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Gagliano v. Immigration and Naturalization Service


decided: December 15, 1965.


Waterman, Friendly and Smith, Circuit Judges.

Author: Smith

J. JOSEPH SMITH, Circuit Judge:

Consolidated for consideration are two proceedings, one an appeal from an order of the United States District Court for the Southern District of New York, Bonsal, D. J., dismissing appellant Giuseppe Gagliano's petition for a writ of habeas corpus, and the other a petition to review an order of the Board of Immigration Appeals dismissing appellant's motion to reopen deportation proceedings that had been successfully instituted against him. Our principal concern is with the question of statutory construction with respect to Section 244 of the Immigration and Nationality Act, 8 U.S.C. § 1254.*fn1 The threshold issue originally posed was whether Section 244, which specifically excludes from its coverage aliens who entered the United States as crewmen, is applicable to an alien such as Gagliano who originally entered the United States as a crewman, was deported once for the commission of a Section 241(a) (11), 8 U.S.C. § 1251(a) (11) deportable offense,*fn2 subsequently unlawfully reentered the country as a stowaway, and is currently subject to an order of deportation resulting from the reinstatement of the first order. This question has now been resolved, however. The amendment of the Act effective December 1, 1965 removed the bar to relief in the case of crewmen who entered before July 1, 1964.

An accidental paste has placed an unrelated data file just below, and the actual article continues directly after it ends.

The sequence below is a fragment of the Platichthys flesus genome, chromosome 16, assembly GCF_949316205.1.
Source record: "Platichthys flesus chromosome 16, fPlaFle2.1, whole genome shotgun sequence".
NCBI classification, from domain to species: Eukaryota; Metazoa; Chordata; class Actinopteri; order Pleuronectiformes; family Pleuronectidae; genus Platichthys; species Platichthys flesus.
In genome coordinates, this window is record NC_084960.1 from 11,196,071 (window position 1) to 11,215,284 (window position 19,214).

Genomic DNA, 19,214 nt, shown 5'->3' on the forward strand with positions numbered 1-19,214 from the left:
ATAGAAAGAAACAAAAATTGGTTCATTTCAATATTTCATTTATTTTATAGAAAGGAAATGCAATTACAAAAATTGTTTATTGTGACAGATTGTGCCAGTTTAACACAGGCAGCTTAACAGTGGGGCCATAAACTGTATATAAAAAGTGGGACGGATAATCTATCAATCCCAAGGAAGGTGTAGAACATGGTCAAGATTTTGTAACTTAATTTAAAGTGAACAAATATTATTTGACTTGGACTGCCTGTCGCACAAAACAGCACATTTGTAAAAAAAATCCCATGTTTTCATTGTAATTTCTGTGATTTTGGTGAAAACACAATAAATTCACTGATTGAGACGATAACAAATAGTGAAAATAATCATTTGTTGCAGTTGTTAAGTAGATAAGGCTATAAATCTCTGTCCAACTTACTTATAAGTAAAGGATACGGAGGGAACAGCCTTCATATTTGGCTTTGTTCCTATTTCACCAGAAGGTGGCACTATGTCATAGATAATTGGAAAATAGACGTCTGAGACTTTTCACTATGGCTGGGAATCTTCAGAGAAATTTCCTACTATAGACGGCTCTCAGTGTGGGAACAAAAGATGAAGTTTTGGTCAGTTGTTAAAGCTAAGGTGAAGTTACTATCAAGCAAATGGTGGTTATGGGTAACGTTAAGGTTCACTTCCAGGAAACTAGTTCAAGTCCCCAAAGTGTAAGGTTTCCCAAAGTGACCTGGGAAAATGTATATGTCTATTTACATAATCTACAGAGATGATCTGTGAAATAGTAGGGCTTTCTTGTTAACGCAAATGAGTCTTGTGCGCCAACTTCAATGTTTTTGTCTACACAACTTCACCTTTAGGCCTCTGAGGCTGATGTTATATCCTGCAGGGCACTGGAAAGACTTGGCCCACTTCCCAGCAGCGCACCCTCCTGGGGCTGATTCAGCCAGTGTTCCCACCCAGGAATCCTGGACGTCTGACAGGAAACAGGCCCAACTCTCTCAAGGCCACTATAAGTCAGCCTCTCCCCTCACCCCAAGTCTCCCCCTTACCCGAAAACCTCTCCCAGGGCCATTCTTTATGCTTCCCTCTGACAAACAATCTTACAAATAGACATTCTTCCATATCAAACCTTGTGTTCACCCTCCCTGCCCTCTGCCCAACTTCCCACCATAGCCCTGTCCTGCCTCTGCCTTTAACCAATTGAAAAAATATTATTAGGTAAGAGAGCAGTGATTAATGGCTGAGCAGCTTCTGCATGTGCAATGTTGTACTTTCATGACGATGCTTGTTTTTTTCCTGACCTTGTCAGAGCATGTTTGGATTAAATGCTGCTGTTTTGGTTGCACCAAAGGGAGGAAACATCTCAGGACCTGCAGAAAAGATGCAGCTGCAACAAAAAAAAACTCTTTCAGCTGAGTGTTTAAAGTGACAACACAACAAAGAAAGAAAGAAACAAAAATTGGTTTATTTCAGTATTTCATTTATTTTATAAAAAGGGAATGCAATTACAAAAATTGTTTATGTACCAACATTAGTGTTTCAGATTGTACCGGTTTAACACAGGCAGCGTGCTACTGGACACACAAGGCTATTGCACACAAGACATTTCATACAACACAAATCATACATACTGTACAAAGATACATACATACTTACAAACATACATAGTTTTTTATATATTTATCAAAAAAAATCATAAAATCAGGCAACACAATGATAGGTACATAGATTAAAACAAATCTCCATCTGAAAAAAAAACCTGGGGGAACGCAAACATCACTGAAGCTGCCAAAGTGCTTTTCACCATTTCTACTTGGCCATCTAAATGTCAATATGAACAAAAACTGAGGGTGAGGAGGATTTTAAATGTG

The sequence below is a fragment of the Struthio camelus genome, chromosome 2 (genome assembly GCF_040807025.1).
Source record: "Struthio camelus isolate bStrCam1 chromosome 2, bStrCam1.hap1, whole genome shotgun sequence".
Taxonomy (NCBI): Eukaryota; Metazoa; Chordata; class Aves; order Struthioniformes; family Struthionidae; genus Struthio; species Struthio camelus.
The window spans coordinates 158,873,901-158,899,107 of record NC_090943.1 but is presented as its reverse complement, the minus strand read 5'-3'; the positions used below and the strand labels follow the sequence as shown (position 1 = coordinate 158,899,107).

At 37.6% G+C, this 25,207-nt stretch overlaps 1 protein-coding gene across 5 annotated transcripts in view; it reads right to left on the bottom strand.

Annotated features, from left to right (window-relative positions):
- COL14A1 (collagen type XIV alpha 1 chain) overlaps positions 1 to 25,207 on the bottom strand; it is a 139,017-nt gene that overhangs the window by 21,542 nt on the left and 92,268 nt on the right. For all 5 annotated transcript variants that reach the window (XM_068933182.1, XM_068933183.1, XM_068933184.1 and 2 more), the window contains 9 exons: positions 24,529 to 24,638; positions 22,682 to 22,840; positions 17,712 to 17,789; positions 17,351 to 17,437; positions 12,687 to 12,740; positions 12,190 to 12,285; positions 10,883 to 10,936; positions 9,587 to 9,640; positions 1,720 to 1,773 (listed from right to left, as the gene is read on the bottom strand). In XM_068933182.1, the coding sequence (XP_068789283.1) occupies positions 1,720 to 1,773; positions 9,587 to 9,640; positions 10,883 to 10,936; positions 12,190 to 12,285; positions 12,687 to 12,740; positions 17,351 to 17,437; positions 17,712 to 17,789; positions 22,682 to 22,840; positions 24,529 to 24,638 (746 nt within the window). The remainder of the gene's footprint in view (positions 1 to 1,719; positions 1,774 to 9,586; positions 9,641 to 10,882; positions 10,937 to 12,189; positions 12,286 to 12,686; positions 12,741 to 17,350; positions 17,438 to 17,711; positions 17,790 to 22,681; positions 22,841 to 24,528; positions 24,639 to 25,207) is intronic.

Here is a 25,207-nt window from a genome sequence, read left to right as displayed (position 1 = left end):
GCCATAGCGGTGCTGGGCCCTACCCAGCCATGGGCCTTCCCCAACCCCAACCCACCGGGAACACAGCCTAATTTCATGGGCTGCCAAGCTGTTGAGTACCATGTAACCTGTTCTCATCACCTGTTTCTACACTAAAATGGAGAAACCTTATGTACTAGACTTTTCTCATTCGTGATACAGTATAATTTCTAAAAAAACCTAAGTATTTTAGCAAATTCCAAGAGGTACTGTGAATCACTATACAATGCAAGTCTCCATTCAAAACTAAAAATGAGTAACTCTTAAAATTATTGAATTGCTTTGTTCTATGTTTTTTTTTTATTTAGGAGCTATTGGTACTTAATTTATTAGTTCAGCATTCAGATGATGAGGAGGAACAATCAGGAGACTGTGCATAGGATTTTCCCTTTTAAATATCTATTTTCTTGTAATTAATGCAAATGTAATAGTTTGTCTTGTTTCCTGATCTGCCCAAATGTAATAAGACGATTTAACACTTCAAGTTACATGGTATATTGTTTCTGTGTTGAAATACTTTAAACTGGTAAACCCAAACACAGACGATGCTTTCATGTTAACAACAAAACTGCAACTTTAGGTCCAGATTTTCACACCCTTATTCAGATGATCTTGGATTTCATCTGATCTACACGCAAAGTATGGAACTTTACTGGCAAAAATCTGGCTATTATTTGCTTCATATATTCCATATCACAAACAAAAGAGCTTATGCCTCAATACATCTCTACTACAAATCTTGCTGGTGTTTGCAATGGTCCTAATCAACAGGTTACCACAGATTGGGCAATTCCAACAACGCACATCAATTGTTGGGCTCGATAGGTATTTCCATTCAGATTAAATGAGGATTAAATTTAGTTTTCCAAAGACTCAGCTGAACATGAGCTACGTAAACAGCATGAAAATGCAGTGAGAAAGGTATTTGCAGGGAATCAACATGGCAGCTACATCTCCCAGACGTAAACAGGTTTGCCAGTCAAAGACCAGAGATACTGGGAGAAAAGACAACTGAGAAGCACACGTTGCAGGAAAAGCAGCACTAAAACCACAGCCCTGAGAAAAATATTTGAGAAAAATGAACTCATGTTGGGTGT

We therefore reach the question whether Gagliano comes within the scope of subsection (a) (1) or (a) (2) of Section 244 since each subsection imposes different conditions which the deportable alien must satisfy before he is entitled to apply for relief by way of suspension. In view of the fact that appellant's current deportation order is grounded on the original deportable offense, one of the grounds specifically enumerated in subsection (a) (2), and because the two subsections are mutually exclusive, we hold that subsection (a) (1) is inapplicable to Gagliano and that he comes under subsection (a) (2). We further hold the District Court's ruling correct that appellant's twenty-eight years continuous residence in this country following the commission of the 241(a) (11) deportable offense does not satisfy the ten year residence requirement under subsection (a) (2), for the ten year period commences to run from the time that he committed the last deportable offense for which deportation is sought. The District Court's denial of appellant's petition for a writ of habeas corpus is accordingly affirmed.

We also agree with the Board's finding, largely based on appellant's own testimony, that appellant reentered the United States in 1958 thus making him ineligible in any case for relief under subsection (a) (1) since that subsection requires seven years continuous residence in this country immediately prior to the making of the application. Appellant, in moving the Board to reopen the deportation proceedings, contended simply that he had been present in the United States since 1957 and that accordingly he was entitled to apply for the discretionary relief afforded by (a) (1); the Board correctly predicated its refusal to grant the motion on appellant's failure to produce some concrete documentary evidence to that effect. We therefore dismiss appellant's petition for review of the Board order, noting also that since subsection (a) (2) is applicable to the exclusion of (a) (1), his application to the Board under (a) (1) would have been faulty in any event.